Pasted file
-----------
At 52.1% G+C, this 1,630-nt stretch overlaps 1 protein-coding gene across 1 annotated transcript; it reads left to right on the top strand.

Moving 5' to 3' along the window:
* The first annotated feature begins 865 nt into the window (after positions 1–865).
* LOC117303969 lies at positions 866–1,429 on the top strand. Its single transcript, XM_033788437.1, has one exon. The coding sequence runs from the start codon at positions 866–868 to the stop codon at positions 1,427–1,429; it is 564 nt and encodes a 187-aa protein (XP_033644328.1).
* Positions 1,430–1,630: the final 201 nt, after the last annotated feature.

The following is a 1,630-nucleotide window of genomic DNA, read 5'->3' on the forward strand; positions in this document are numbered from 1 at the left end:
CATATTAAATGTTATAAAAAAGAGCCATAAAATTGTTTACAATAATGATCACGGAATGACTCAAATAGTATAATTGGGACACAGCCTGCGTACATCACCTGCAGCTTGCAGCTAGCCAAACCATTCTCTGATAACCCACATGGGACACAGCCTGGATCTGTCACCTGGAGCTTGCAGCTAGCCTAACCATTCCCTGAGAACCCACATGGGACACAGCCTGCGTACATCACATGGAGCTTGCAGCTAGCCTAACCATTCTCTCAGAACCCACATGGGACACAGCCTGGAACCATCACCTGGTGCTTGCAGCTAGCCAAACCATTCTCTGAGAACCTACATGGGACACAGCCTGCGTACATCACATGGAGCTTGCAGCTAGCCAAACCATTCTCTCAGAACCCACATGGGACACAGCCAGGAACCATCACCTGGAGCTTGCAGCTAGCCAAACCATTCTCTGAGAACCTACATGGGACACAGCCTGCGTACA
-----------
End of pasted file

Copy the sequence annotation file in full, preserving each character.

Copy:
At 52.1% G+C, this 1,630-nt stretch overlaps 1 protein-coding gene across 1 annotated transcript; it reads left to right on the top strand.

Moving 5' to 3' along the window:
* The first annotated feature begins 865 nt into the window (after positions 1–865).
* LOC117303969 lies at positions 866–1,429 on the top strand. Its single transcript, XM_033788437.1, has one exon. The coding sequence runs from the start codon at positions 866–868 to the stop codon at positions 1,427–1,429; it is 564 nt and encodes a 187-aa protein (XP_033644328.1).
* Positions 1,430–1,630: the final 201 nt, after the last annotated feature.

The following is a 1,630-nucleotide window of genomic DNA, read 5'->3' on the forward strand; positions in this document are numbered from 1 at the left end:
CATATTAAATGTTATAAAAAAGAGCCATAAAATTGTTTACAATAATGATCACGGAATGACTCAAATAGTATAATTGGGACACAGCCTGCGTACATCACCTGCAGCTTGCAGCTAGCCAAACCATTCTCTGATAACCCACATGGGACACAGCCTGGATCTGTCACCTGGAGCTTGCAGCTAGCCTAACCATTCCCTGAGAACCCACATGGGACACAGCCTGCGTACATCACATGGAGCTTGCAGCTAGCCTAACCATTCTCTCAGAACCCACATGGGACACAGCCTGGAACCATCACCTGGTGCTTGCAGCTAGCCAAACCATTCTCTGAGAACCTACATGGGACACAGCCTGCGTACATCACATGGAGCTTGCAGCTAGCCAAACCATTCTCTCAGAACCCACATGGGACACAGCCAGGAACCATCACCTGGAGCTTGCAGCTAGCCAAACCATTCTCTGAGAACCTACATGGGACACAGCCTGCGTACA